At the spookiest time of the year we found this in an appeal against the refusal of planning permission for the residential conversion of a church in the Scottish Highlands (DCS Number 400-019-958):
Posts Categorized: Something to make you smile
An inspector has granted retrospective planning permission for a treehouse at a house in Hampshire after disagreeing with the council that it was a highly visible, obtrusive and incongruous feature (DCS Number 400-020-057).
Taken from a recent appeal decision (DCS Number 400-019-740):
“Consequently….the front extension would not be viewed as an insubordinate or disproportionate addition to the property….”
Glad to hear it. There’s nothing worse than a mutinous house extension.
There is always talk about how roads and traffic cut the heart out of our towns and villages. Perhaps that’s why an inspector with a sharp tongue made this incisive observation when putting a proposal for eight dwellings in Nottinghamshire under the microscope: “The proposed site access would be taken directly from Mansfield Road (A60) which dissects the settlement.” (DCS Number 400-019-373).
Readers might be aware that Ed Sheeran’s plans to build a private chapel on his Suffolk estate were set back due to the possibility of there being great crested newts on the site. He’s not on his own – a proposal for an otherwise satisfactory family dwelling in Cheshire was turned down at appeal because it would result in the loss of GCN terrestrial habitat (DCS Number 400-019-111).
We hesitate to contradict an inspector but we feel we must comment on a ruling involving three superheroes in Warwickshire. This appeal was against a listed building enforcement notice which required the removal of Batman, Superman and Spiderman from the front elevation of a bar and restaurant (DCS Number 400-018-962). Batman and Superman were standing on a recess above the fascia at first floor level and Spiderman was climbing up the wall.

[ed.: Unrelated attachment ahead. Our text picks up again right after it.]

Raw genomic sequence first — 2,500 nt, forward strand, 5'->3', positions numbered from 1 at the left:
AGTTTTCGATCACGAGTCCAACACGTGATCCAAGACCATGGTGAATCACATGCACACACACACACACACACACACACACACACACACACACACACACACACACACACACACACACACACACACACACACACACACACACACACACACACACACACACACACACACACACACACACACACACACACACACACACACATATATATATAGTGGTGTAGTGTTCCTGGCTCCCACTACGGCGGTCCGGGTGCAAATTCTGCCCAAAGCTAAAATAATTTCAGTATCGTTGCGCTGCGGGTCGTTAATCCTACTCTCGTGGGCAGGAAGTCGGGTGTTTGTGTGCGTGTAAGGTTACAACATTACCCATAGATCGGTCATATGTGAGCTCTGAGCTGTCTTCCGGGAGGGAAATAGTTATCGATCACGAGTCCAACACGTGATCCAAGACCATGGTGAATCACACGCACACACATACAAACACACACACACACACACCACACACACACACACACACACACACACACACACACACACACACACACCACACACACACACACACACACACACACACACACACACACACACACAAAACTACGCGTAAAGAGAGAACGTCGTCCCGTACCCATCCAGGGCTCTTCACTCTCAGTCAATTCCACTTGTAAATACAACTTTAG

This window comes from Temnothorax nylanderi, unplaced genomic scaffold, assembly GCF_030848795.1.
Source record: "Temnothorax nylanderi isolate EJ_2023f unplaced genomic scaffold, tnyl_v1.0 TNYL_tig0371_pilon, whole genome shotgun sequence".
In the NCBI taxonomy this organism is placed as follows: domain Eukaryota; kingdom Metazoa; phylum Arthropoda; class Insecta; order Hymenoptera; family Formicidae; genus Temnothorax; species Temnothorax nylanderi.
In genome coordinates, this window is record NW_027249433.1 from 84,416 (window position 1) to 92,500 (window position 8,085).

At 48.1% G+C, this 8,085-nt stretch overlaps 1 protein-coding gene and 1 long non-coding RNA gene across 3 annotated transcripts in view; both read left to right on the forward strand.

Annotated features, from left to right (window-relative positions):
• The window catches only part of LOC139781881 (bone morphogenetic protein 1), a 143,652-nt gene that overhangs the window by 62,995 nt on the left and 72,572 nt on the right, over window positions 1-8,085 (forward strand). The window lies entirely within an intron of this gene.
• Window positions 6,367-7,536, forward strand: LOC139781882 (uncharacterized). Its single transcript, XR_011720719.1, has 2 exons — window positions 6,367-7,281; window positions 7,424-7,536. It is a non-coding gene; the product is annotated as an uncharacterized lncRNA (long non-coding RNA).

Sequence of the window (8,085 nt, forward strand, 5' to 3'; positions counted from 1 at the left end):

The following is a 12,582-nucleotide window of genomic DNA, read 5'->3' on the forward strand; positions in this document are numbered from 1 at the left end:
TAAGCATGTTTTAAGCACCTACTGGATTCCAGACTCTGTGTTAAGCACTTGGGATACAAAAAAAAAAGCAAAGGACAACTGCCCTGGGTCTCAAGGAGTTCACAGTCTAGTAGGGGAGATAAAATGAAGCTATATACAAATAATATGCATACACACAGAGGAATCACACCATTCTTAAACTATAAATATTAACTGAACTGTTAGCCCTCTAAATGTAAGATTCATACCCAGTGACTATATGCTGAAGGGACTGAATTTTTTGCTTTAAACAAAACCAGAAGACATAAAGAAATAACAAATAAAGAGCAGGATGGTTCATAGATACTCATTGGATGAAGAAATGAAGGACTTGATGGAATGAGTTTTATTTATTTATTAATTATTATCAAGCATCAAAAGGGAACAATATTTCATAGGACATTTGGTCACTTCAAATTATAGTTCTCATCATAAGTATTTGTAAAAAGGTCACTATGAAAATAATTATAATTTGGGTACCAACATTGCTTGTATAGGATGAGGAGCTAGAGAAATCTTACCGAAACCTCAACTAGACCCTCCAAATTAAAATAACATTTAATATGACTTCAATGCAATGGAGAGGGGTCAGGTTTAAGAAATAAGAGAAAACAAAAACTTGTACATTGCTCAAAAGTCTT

An inspector has sided with a council in Cambridgeshire in the reading of a handwritten dimension on a plan relating to planning permission for the change of use of agricultural land to garden land (DCS Number 400-018-548).
Taken from a recent appeal decision concerning the retention of a safety net at a golf club in north Wales (DCS Number 400-018-518):
“Playing golf often results in a ball being projected through the air..”
A first floor extension to a building used as a money exchange abutting a railway embankment in the west Midlands has been refused permission by an inspector (DCS Number 400-018-516).
The inspector stated “The proposal would sit in very close proximity to the railway. In the absence of any appropriate structural information it is unclear how the development would impact on the stability of the adjoining railway infrastructure as a result of increased loads that would be created by the development. In the absence of such information, and in light of explicit concerns from Network Rail I cannot be satisfied that the development would not harm the stability and safe operation of the railway.”
You can’t say that planning isn’t a wide-ranging profession. In a recent appeal involving a roof terrace in north London (DCS Number 400-017-876) an inspector made reference to the meaning of life.